Post written by Sidney J. Winawer, MD, and Ann G. Zauber, PhD, from the Gastroenterology, Hepatology and Nutrition Service, Department of Medicine, and the Department of Epidemiology and Biostatistics, Memorial Sloan Kettering Cancer Center, New York, New York, USA.
Colonoscopy was introduced in the 1970s, making it possible for the first time to directly examine the entire colon for cancer and polyps. The feasibility of colonoscopic polypectomy as an outpatient procedure with sedation eliminated the need for inpatient surgery with general anesthesia. Clinical practice soon evolved, with the belief that the removal of polyps could prevent cancer. However, this was controversial and unproven, and concerned endoscopists practiced intense short-interval follow-up of the colonoscopic polypectomy with the belief that this was necessary.
The National Polyp Study (NPS) was designed to test whether these follow-up surveillance intervals could be safely extended, based on the understanding of the biological long polyp-cancer progression. A randomized trial of surveillance was designed within which other questions could be addressed, including:  whether removal of polyps (adenomas) would prevent cancer and cancer deaths,  whether colonoscopy was more accurate than the then commonly used double contrast barium enema (DCBE) for surveillance, and  whether the presence of adenomas increased the familial risk of colorectal cancer (CRC).
It was an uphill battle to organize, fund, and initiate the study. The NCI was skeptical, endoscopists were reluctant to defer 2 years of the surveillance exams and were concerned about relying only on colonoscopy rather than the DCBE, and patients were hesitant to have their first surveillance deferred to 3 years.
The results of the NPS presented in this perspective 40 years after accrual of the first patients detailed the issues that we addressed as challenges to us within the landscape of clinical practice at that time. The post-polypectomy model was never before used. It was a challenge to get that model accepted. We first had to find a surrogate for CRC since the cancer endpoint would have required a much larger study cohort followed for many years. We choose the advanced adenoma and demonstrated its validity. The randomized design permitted us to provide strong scientific evidence. We incorporated blinded/unblinded observations to convincingly demonstrate the superior accuracy of colonoscopy compared to DCBE. We proved that the removal of adenomas prevented CRC, and the longer follow-up showed that polypectomy prevented CRC deaths.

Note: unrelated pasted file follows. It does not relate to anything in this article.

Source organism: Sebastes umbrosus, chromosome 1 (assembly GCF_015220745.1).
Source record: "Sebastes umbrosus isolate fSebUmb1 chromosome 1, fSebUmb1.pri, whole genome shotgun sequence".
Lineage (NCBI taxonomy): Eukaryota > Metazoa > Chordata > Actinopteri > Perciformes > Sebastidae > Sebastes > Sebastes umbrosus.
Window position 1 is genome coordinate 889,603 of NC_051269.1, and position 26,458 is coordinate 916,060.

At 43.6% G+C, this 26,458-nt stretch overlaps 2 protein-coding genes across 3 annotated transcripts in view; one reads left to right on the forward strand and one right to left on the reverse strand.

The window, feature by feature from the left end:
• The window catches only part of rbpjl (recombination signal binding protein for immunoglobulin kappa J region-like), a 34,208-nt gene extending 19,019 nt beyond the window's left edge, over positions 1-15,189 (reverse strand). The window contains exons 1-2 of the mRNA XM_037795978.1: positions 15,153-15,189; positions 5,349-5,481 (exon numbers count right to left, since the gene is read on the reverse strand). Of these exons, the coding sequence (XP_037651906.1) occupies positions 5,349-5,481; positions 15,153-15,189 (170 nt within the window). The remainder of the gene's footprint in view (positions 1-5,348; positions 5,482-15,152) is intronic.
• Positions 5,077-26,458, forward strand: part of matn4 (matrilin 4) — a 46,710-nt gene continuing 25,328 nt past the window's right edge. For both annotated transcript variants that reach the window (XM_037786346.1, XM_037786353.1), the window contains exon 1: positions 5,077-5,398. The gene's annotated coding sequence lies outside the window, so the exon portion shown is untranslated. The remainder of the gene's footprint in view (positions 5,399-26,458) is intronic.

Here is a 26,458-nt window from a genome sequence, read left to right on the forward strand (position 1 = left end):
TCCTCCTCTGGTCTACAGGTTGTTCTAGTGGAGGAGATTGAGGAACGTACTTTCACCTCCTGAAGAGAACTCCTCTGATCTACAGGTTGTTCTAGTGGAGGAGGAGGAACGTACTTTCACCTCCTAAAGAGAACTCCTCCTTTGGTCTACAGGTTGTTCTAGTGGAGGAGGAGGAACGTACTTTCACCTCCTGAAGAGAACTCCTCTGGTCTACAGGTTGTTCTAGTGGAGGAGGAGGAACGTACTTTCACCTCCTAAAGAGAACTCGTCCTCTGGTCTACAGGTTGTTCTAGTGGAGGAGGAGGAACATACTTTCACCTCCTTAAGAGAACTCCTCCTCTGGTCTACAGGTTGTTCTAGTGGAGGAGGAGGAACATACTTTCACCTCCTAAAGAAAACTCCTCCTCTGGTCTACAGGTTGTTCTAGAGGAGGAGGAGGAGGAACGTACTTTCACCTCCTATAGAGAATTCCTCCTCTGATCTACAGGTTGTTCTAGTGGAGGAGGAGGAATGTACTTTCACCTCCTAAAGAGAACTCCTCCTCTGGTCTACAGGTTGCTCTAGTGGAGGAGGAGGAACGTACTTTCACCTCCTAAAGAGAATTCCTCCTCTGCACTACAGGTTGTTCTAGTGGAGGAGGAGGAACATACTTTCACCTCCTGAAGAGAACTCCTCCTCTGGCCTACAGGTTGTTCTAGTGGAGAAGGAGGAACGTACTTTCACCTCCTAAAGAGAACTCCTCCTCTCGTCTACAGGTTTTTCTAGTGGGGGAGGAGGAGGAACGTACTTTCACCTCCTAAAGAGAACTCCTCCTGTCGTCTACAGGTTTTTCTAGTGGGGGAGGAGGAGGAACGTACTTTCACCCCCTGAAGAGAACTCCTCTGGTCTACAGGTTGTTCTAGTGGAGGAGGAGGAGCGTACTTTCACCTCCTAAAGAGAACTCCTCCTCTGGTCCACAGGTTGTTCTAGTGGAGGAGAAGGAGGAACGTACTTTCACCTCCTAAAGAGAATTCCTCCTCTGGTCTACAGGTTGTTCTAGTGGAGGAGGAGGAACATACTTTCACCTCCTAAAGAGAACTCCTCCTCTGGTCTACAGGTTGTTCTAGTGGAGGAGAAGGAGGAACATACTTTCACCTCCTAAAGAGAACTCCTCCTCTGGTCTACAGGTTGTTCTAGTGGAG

The NPS observations led to guideline recommendations including longer surveillance intervals, use of colonoscopy as the preferred follow-up exam, assessment of the family history of advanced adenomas as an indicator of CRC risk, and introduced screening colonoscopy.
The NPS observations compelled further challenges, which are being addressed using the NPS model, including: further lengthening of surveillance intervals, CRC risk related to advanced adenoma family history, effectiveness of screening colonoscopy, and primary prevention studies using the NPS model and advanced adenoma surrogate. The overall goal of the NPS and ongoing studies is to help prevent lethal CRC by finding and removing precursor adenomas effectively, with reduced risk to the patient from both the disease and procedures.
Figure 3. Cumulative colorectal cancer mortality of colorectal cancer in the National Polyp Study (NPS) cohort of adenoma patients compared with the incidence-based mortality of the Surveillance, Epidemiology, and End Results (SEER) and with a cohort with no adenomas. (From New England Journal of Medicine, Zauber AG, Winawer SJ, O’Brien MJ, et al, Colonoscopic Polypectomy and Long-Term Prevention of Colorectal-Cancer Deaths, 366:687-696. Copyright ©  Massachusetts Medical Society. Reprinted with permission.)
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